Mar 22, 2010 rated it it was amazing
Best known for The Perfect Storm, Sebastian Junger wrote about the Boston Strangler in A Death in Belmont and being a reporter in such hot spots as Sierra Leone and the former Yugoslavia in Fire. In WAR, Junger travels through Afghanistan with young U.S. troops as an embedded journalist. WAR provides a violent, unflinching account of the war in Afghanistan down to the bloody details of death and the minutiae of war. Afghanistan is such a poor, vast, isolated country with plenty of places for the ...more
May 15, 2010 rated it really liked it
Shelves: military-war
The past year, I have read half a dozen books that have woven me through the Iraq war starting in 2003 (Nathaniel Fick's "One Bullet Away"; Evan Wright's "Generation Kill"), moving forward through 2004 and 2005 (Peter Mansoor's "Baghdad at Sunrise"; Donovan Campbell's "Jocker One") and ending with David Finkel's "The Good Soldiers" (the surge in 2007). Robert Baer's "The Devil We Know" provided a glimpse of Iran. Sebastian Junger's "War" has carried me into Afghanistan starting in 2007 and endin ...more
Larry Bassett
Jun 02, 2010 rated it really liked it
Shelves: war
This is definitely a blood and guts story -- supposedly all true. It emphasizes the bonds between warriors and other consequences of the war trade. I would call it full of macho.

"War is a lot of things and it is useless to pretend that exciting isn't one of them. It's insanely exciting. ... but the public will never hear about it."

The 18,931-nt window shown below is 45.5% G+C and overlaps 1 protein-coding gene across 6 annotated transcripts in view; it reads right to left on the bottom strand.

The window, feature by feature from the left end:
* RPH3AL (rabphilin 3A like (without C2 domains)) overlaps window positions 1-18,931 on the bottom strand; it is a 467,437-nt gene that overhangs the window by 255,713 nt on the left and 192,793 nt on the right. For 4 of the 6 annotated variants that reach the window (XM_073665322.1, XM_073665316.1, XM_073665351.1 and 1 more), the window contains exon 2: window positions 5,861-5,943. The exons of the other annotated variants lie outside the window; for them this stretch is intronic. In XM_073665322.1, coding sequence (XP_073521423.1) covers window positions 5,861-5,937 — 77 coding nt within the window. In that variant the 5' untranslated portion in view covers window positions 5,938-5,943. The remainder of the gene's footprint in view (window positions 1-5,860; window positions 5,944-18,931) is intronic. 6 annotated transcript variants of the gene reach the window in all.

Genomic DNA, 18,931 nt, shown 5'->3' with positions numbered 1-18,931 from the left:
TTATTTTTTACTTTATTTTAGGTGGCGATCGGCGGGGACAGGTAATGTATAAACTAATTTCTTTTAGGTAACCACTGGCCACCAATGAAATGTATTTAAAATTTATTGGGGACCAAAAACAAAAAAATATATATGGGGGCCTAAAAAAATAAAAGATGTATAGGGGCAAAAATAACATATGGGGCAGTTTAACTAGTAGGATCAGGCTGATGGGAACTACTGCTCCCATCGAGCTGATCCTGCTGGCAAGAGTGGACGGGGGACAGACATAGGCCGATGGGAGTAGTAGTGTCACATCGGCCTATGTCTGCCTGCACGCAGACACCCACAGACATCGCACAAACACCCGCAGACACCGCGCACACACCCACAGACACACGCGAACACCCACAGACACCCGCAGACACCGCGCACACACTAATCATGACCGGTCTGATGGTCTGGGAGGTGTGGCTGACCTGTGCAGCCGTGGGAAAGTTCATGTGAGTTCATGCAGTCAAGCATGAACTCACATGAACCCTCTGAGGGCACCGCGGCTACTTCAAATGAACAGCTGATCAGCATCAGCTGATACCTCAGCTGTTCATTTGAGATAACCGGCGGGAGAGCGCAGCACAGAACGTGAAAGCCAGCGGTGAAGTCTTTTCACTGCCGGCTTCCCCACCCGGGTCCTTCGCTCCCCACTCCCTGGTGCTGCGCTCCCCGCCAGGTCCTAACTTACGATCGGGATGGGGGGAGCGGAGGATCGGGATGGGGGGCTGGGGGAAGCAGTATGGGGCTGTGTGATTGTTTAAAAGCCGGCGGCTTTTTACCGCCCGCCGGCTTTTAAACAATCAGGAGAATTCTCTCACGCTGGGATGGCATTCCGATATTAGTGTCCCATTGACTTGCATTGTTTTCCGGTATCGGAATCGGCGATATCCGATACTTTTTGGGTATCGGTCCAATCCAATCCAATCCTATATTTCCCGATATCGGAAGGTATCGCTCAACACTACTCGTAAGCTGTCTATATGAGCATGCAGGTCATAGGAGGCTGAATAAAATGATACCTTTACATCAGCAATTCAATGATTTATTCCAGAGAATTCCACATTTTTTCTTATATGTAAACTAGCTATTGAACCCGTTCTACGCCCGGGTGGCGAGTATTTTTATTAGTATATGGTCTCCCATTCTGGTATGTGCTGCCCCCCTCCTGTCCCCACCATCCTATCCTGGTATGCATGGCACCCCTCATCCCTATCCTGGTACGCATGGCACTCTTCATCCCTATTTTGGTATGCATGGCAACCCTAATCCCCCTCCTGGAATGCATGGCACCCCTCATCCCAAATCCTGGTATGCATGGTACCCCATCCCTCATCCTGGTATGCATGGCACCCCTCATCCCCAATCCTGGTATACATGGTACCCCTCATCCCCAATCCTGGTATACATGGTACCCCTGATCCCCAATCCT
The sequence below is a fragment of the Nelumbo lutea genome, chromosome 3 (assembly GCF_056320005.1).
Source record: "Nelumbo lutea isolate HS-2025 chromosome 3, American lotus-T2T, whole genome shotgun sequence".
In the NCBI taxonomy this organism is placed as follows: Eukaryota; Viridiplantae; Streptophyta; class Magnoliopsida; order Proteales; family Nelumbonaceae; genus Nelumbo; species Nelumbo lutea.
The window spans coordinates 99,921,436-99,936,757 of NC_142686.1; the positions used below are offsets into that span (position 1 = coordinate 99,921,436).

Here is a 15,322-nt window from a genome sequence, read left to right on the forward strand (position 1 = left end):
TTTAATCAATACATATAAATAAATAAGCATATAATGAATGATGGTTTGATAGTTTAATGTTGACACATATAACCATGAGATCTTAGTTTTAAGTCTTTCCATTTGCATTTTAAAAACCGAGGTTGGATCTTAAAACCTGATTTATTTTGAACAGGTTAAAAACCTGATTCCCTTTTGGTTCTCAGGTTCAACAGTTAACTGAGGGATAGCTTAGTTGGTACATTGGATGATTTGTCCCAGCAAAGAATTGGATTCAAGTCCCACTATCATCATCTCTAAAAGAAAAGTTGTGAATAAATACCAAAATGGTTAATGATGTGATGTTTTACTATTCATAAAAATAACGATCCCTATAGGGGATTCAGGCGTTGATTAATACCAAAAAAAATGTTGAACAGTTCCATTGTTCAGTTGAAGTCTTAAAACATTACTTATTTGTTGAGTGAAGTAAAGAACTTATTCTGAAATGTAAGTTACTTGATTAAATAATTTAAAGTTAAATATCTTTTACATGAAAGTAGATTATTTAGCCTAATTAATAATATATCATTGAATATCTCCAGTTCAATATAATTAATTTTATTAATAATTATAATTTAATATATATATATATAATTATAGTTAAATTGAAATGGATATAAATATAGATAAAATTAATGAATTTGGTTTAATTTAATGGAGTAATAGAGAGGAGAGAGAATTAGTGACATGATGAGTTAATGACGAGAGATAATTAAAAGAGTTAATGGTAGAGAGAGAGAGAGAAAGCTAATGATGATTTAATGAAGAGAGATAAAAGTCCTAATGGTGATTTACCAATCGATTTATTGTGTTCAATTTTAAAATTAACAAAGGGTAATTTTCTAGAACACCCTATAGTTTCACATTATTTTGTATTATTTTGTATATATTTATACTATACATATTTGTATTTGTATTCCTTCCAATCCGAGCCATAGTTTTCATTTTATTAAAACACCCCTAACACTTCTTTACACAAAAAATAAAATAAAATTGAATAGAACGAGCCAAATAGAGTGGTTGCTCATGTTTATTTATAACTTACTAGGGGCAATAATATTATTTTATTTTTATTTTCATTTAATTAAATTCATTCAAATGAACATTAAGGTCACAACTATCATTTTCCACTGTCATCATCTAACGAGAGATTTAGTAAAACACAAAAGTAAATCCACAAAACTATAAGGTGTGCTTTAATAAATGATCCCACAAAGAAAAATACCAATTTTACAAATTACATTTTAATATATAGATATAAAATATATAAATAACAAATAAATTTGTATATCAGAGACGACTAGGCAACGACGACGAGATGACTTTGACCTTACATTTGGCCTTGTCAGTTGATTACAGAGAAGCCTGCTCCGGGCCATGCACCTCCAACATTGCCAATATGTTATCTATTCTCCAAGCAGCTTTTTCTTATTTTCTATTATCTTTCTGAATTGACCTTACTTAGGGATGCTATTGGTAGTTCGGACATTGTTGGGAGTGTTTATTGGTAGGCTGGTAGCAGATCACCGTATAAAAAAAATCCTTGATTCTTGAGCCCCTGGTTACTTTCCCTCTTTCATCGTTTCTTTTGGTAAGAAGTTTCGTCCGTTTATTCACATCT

What is Junger's political position on the war? "Afghanistan, on the other hand, was being fought by volunteers who more or less respected their commanders and had th
Jun 23, 2012 rated it liked it
Shelves: nonfiction
Junger's book needs some photos and maps and a glossary, especially the photos...these are real people and we need real faces to go along with our reading. So I'd recommend watching Junger and Hetherington's film Restrepo about halfway through WAR or even before starting it.

As a film, Restropo explores much of the same ground and time frame as War; it may be more limited than the book in some aspects, but it serves to bring to life the events of Junger's book and adds more of a human dimension t
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Sebastian Junger is the #1 New York Times bestselling author of War, The Perfect Storm, Fire, and A Death in Belmont. Together with Tim Hetherington, he directed the Academy Award-nominated film Restrepo, which won the Grand Jury Prize at Sundance. He is a contributing editor to Vanity Fair and has been awarded a National Magazine Award and an SAIS Novartis Prize for journalism. He lives in New Yo ...more

Articles featuring this book

Junger shares the books, fiction and nonfiction, that he considers to be powerful accounts of life on and off the battlefield.
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“The Army might screw you and your girlfriend might dump you and the enemy might kill you, but the shared commitment to safeguard one another’s lives is unnegotiable and only deepens with time. The willingness to die for another person is a form of love that even religions fail to inspire, and the experience of it changes a person profoundly.” 56 likes
“Each Javelin round costs $80,000, and the idea that it's fired by a guy who doesn't make that in a year at a guy who doesn't make that in a lifetime is somehow so outrageous it almost makes the war seem winnable.” 52 likes